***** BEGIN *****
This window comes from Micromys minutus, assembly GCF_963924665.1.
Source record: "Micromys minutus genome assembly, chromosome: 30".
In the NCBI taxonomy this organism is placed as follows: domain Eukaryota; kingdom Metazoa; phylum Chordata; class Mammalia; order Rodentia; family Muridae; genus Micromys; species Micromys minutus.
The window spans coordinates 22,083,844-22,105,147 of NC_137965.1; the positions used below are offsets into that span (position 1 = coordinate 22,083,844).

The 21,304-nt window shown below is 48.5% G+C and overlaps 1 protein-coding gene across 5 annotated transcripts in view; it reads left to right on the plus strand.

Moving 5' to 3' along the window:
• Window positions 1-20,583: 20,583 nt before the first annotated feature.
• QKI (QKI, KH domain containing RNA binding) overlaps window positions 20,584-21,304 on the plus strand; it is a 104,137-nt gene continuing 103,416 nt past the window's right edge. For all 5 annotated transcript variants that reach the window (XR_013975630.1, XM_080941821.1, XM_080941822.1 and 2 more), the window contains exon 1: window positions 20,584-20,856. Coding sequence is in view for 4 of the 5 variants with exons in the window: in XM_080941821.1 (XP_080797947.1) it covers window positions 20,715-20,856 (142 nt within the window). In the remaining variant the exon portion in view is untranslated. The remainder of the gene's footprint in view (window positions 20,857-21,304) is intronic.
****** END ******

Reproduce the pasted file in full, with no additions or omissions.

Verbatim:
This window comes from Micromys minutus, assembly GCF_963924665.1.
Source record: "Micromys minutus genome assembly, chromosome: 30".
In the NCBI taxonomy this organism is placed as follows: domain Eukaryota; kingdom Metazoa; phylum Chordata; class Mammalia; order Rodentia; family Muridae; genus Micromys; species Micromys minutus.
The window spans coordinates 22,083,844-22,105,147 of NC_137965.1; the positions used below are offsets into that span (position 1 = coordinate 22,083,844).

The 21,304-nt window shown below is 48.5% G+C and overlaps 1 protein-coding gene across 5 annotated transcripts in view; it reads left to right on the plus strand.

Moving 5' to 3' along the window:
• Window positions 1-20,583: 20,583 nt before the first annotated feature.
• QKI (QKI, KH domain containing RNA binding) overlaps window positions 20,584-21,304 on the plus strand; it is a 104,137-nt gene continuing 103,416 nt past the window's right edge. For all 5 annotated transcript variants that reach the window (XR_013975630.1, XM_080941821.1, XM_080941822.1 and 2 more), the window contains exon 1: window positions 20,584-20,856. Coding sequence is in view for 4 of the 5 variants with exons in the window: in XM_080941821.1 (XP_080797947.1) it covers window positions 20,715-20,856 (142 nt within the window). In the remaining variant the exon portion in view is untranslated. The remainder of the gene's footprint in view (window positions 20,857-21,304) is intronic.